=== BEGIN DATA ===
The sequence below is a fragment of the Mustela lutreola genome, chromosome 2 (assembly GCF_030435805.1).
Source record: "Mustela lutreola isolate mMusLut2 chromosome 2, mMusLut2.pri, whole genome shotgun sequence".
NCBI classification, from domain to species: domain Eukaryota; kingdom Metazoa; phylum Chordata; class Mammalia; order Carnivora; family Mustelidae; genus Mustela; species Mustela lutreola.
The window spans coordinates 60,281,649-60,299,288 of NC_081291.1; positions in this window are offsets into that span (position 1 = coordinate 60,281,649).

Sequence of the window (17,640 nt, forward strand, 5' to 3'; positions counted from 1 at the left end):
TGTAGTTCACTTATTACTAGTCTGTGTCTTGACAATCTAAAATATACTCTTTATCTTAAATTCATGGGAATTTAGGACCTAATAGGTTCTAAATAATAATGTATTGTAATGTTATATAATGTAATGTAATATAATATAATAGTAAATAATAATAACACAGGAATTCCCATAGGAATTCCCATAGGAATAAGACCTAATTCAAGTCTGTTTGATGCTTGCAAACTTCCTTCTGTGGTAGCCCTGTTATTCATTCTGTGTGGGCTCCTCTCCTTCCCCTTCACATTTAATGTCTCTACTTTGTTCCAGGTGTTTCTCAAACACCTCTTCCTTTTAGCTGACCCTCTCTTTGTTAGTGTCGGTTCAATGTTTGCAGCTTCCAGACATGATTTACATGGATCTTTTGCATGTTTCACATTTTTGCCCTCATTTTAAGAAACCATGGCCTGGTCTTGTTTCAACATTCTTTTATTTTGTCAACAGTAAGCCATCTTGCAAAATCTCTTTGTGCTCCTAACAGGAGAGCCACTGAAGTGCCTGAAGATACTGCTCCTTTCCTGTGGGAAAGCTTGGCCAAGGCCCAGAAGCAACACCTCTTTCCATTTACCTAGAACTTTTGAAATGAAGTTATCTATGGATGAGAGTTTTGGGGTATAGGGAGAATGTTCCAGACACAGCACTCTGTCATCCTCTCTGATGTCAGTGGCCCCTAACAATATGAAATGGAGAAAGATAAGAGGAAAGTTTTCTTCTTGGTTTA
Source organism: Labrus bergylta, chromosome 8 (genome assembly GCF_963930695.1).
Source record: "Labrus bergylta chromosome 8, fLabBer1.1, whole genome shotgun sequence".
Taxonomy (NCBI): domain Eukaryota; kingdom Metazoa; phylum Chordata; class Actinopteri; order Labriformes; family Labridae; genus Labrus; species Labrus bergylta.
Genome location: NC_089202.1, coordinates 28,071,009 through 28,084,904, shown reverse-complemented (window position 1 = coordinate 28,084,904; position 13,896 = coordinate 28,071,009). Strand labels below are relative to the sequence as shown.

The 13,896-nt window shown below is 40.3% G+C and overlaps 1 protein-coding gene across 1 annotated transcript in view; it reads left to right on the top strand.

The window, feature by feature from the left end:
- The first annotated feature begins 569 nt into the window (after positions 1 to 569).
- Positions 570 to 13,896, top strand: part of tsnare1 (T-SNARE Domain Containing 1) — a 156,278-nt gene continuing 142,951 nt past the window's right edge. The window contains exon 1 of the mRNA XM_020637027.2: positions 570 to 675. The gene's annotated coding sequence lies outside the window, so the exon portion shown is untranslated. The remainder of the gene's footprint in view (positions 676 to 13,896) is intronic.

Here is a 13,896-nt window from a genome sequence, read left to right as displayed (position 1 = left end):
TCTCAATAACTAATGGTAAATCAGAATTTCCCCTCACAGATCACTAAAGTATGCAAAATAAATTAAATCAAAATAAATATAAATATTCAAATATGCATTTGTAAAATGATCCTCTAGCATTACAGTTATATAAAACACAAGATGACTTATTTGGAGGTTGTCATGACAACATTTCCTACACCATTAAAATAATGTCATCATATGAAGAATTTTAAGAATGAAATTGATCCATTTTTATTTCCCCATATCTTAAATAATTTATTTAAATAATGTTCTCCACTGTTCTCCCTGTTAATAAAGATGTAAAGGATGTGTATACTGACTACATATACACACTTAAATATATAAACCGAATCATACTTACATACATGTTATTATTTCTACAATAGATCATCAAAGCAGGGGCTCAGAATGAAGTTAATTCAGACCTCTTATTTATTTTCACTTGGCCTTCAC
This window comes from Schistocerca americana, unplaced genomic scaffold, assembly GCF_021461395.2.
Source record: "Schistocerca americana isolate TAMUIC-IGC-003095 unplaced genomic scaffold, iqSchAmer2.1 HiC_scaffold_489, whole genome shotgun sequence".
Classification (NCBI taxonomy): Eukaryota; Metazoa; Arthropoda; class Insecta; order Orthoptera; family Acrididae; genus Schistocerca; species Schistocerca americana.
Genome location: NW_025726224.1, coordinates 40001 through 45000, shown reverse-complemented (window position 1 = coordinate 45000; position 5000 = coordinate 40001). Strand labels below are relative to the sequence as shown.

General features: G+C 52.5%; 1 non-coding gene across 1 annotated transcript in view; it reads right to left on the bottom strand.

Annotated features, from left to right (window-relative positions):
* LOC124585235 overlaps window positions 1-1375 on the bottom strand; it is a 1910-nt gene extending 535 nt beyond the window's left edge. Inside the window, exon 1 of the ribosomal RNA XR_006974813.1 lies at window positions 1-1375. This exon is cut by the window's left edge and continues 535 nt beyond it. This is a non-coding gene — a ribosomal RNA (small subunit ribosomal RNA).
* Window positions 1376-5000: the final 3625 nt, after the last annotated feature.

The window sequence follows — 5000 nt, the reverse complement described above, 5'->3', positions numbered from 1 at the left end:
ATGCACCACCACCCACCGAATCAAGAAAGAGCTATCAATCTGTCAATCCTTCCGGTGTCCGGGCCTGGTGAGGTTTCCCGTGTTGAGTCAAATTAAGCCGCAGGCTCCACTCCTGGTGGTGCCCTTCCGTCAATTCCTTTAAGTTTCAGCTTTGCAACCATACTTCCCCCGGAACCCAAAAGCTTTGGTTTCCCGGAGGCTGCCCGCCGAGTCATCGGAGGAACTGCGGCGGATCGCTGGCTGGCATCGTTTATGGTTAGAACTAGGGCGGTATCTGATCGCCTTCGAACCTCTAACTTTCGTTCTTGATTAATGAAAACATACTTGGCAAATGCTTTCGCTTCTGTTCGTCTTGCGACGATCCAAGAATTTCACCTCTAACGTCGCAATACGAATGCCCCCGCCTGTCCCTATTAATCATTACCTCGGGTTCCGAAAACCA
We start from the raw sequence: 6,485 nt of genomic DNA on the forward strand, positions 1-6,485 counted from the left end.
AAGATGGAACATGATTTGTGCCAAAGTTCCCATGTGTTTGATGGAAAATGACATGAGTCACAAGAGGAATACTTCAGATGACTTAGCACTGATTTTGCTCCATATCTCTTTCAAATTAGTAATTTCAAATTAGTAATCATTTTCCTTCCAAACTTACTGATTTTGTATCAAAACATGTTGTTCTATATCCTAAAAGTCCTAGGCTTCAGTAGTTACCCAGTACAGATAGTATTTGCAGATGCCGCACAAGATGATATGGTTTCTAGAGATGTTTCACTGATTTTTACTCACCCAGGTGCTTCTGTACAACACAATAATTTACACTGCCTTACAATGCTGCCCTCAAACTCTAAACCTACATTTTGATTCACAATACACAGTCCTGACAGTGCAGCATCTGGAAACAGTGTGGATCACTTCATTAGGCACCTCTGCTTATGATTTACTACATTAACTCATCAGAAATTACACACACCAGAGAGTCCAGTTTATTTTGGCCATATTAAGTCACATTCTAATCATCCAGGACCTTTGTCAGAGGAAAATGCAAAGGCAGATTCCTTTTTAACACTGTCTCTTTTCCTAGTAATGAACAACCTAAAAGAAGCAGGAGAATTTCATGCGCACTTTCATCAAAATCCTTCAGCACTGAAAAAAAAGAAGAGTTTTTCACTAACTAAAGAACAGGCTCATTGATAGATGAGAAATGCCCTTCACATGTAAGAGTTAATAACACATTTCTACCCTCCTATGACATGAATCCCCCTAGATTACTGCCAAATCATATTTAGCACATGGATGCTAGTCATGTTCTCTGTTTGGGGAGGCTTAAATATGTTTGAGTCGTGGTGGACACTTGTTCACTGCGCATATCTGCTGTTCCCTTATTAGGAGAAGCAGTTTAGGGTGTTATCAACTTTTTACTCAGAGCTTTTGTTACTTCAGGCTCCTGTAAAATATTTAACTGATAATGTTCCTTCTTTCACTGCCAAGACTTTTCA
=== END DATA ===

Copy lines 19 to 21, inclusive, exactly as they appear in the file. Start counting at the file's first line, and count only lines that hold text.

Classification (NCBI taxonomy): Eukaryota; Metazoa; Arthropoda; class Insecta; order Orthoptera; family Acrididae; genus Schistocerca; species Schistocerca americana.
Genome location: NW_025726224.1, coordinates 40001 through 45000, shown reverse-complemented (window position 1 = coordinate 45000; position 5000 = coordinate 40001). Strand labels below are relative to the sequence as shown.

General features: G+C 52.5%; 1 non-coding gene across 1 annotated transcript in view; it reads right to left on the bottom strand.